BU in for $787 mil of Waco's economyJan. 24, 2001
Operating costs, students account for financial impact
By ANDY JACOBS
Baylor's presence in Waco resulted in a local economic impact of $787 million last year, according to a new report from the Baylor Center for Business and Economic Research.
The report, the first of its kind at Baylor, was released last week by Tom Kelly, professor of economics at the Hankamer School of Business.
The report attributes the $787 million to increased student enrollment and the construction of several new buildings on campus during the last five years.
From 1995 to 2000, Baylor's total enrollment increased 12.4 percent, while out-of-county student enrollment increased 13.7 percent.
Jack Stewart, president and CEO of the Waco Chamber of Commerce, said Baylor is a large part of Waco's employment base and quality of life.
'Baylor is a tremendous contributor in every aspect of the economy here,' Stewart said.
When out-of-county students spend money in Waco, those dollars are then re-spent within the local economy, which affects the money exponentially. This is called the 'multiplier effect.'
Last year, out-of-county Baylor students spent an estimated $96.4 million on personal living expenses, which include housing, food, personal expenses and travel expenses. After the money multiplied in the local economy, the figure ballooned to $241 million of cash flow into Waco.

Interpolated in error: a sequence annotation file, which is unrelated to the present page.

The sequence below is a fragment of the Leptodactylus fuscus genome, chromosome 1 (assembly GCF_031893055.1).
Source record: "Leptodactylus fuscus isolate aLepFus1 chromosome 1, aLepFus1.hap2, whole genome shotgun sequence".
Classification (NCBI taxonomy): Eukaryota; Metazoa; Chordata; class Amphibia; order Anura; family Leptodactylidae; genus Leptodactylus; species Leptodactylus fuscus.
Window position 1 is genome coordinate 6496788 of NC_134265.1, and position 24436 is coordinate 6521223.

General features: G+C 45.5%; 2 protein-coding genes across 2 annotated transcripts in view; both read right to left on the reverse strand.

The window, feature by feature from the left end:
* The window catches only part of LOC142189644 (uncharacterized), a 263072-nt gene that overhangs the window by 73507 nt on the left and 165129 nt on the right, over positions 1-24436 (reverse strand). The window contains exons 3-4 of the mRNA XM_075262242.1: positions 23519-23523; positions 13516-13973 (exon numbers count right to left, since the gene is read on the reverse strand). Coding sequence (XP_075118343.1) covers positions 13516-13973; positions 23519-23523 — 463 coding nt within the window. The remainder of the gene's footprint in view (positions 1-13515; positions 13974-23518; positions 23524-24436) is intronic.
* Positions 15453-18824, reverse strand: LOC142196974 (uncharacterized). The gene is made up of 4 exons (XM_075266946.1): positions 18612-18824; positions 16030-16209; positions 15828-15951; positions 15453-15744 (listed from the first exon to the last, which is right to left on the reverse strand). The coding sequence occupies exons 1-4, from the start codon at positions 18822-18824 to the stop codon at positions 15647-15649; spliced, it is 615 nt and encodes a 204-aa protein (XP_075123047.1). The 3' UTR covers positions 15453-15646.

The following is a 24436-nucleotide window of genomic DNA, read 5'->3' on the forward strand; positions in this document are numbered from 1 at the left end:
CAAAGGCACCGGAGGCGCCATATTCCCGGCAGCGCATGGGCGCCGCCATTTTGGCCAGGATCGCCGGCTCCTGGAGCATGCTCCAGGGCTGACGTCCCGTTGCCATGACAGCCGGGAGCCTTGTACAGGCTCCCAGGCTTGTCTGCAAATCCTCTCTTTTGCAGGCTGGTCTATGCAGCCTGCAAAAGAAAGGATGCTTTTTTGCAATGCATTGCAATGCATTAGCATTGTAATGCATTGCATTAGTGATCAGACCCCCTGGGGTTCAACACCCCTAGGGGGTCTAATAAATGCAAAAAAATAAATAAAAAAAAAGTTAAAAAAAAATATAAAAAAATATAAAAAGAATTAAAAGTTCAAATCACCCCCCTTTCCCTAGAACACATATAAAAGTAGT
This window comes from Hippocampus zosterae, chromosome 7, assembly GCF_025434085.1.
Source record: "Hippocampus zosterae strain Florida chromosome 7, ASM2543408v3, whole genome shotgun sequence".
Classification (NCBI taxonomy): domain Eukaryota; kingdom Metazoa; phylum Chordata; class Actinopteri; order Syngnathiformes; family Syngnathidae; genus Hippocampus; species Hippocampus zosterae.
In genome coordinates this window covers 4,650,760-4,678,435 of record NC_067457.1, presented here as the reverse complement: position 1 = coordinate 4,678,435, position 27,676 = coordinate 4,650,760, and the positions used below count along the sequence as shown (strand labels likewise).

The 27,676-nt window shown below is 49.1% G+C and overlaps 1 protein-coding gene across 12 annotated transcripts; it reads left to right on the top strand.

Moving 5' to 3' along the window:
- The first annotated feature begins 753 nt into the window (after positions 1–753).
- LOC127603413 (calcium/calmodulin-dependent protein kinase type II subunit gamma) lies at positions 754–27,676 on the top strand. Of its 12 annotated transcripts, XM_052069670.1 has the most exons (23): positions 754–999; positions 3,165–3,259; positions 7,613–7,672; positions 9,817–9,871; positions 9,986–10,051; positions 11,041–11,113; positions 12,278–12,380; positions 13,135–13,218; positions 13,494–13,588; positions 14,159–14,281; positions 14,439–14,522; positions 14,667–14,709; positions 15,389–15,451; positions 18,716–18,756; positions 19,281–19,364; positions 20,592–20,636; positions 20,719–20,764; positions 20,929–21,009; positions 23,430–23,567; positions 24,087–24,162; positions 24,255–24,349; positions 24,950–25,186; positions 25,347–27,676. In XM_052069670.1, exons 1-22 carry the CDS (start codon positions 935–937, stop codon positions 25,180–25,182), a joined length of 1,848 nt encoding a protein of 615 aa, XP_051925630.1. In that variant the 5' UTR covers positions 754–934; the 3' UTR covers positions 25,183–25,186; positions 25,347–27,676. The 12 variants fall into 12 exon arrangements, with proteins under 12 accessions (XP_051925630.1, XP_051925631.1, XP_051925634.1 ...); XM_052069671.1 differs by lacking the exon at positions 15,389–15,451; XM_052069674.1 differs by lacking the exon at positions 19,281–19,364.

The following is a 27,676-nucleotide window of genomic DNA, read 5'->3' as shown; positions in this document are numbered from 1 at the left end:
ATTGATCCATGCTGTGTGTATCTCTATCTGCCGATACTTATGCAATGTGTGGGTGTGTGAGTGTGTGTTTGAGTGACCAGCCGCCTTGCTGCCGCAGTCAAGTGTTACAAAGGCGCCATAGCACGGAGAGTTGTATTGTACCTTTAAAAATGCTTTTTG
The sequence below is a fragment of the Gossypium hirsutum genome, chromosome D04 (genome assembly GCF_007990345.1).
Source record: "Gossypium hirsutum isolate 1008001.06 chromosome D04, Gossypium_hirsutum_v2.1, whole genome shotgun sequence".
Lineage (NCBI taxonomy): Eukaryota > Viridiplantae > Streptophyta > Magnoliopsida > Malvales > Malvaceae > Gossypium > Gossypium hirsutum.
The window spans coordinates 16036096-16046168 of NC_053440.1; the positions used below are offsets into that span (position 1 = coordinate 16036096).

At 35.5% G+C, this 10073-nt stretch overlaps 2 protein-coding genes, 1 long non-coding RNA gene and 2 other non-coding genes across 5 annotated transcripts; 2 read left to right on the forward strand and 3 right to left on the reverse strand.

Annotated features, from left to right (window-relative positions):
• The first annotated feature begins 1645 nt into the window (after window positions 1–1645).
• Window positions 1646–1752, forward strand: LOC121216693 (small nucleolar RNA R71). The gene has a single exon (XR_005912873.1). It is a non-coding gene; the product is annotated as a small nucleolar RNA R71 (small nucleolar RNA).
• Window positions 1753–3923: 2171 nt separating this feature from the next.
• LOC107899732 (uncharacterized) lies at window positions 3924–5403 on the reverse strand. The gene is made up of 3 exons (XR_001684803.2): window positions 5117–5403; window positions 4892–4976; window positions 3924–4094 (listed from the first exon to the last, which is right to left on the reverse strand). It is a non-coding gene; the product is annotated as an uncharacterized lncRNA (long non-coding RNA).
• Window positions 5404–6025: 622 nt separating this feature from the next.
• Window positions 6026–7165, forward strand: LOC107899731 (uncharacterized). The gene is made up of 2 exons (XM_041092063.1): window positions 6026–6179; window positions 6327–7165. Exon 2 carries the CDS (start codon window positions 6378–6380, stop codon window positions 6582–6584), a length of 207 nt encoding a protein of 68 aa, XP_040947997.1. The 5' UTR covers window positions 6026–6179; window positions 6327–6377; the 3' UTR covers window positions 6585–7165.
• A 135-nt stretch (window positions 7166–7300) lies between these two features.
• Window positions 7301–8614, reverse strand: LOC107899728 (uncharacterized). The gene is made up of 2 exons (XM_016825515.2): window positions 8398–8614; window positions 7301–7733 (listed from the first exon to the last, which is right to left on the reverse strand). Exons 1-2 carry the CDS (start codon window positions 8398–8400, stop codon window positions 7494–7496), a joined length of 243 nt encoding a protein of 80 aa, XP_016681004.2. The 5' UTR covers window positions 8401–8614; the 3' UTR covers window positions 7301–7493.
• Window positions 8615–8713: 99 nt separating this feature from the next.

The rest of the $787 million comes from Baylor's operating budget and capital expenditures. The operating budget accounts for student tuition, endowment and other costs. Capital expenditures include plant operation costs and the construction of new buildings on campus.
Stewart said the biggest effect Baylor students have on the economy comes in recreation, which includes restaurants, movie theaters and small stores.
Despite the absence of most students during summer and Christmas breaks, Stewart said Waco's economy is still strong during those time periods.
'During the summer many college students who left Waco to go elsewhere return home and Christmas represents a strong shopping market for the economy,' Stewart said.
Abby Bradshaw, a Fort Worth junior, works in Richland Mall and stayed in Waco for part of the Christmas break.
'Normally, Baylor students are a large part of shopping at the mall, ' she said. 'But even though everyone went back home, the mall was still packed over the Holidays.'
Kelly said Baylor is the largest single employer in Waco, and said the fact that most of Baylor's cash stays in Waco keeps the economy stable.
'Waco is almost recession-proof because of Baylor,' he said.
Last year in McLennan County, gross sales totaled almost $6.5 billion. Therefore, Baylor's multiplied impact on the local economy represents 12.2 percent of that total. Stewart said Baylor and Waco will continue to work together to keep the economy strong.
'It's been a great partnership over the years,' he said.
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